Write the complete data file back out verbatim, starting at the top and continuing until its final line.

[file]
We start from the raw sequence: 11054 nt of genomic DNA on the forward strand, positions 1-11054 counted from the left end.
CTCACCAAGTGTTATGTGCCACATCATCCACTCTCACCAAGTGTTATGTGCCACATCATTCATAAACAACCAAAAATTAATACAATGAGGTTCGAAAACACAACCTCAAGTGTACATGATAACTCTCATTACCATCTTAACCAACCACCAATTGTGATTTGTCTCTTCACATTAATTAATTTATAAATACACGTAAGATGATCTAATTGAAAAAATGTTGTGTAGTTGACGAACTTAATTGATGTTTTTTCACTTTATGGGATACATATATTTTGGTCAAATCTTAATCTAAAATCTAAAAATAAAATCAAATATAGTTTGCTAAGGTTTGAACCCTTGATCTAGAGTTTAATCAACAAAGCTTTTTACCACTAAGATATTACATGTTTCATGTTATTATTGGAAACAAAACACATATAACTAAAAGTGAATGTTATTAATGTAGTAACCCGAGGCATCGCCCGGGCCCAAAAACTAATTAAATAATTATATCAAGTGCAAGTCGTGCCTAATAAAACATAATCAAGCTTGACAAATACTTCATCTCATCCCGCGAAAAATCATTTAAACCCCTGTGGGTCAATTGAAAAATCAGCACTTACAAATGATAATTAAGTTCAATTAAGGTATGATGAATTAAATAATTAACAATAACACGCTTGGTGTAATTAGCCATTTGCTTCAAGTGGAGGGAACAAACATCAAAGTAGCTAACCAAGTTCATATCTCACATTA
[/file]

We start from the raw sequence: 11054 nt of genomic DNA on the forward strand, positions 1-11054 counted from the left end.
CTCACCAAGTGTTATGTGCCACATCATCCACTCTCACCAAGTGTTATGTGCCACATCATTCATAAACAACCAAAAATTAATACAATGAGGTTCGAAAACACAACCTCAAGTGTACATGATAACTCTCATTACCATCTTAACCAACCACCAATTGTGATTTGTCTCTTCACATTAATTAATTTATAAATACACGTAAGATGATCTAATTGAAAAAATGTTGTGTAGTTGACGAACTTAATTGATGTTTTTTCACTTTATGGGATACATATATTTTGGTCAAATCTTAATCTAAAATCTAAAAATAAAATCAAATATAGTTTGCTAAGGTTTGAACCCTTGATCTAGAGTTTAATCAACAAAGCTTTTTACCACTAAGATATTACATGTTTCATGTTATTATTGGAAACAAAACACATATAACTAAAAGTGAATGTTATTAATGTAGTAACCCGAGGCATCGCCCGGGCCCAAAAACTAATTAAATAATTATATCAAGTGCAAGTCGTGCCTAATAAAACATAATCAAGCTTGACAAATACTTCATCTCATCCCGCGAAAAATCATTTAAACCCCTGTGGGTCAATTGAAAAATCAGCACTTACAAATGATAATTAAGTTCAATTAAGGTATGATGAATTAAATAATTAACAATAACACGCTTGGTGTAATTAGCCATTTGCTTCAAGTGGAGGGAACAAACATCAAAGTAGCTAACCAAGTTCATATCTCACATTA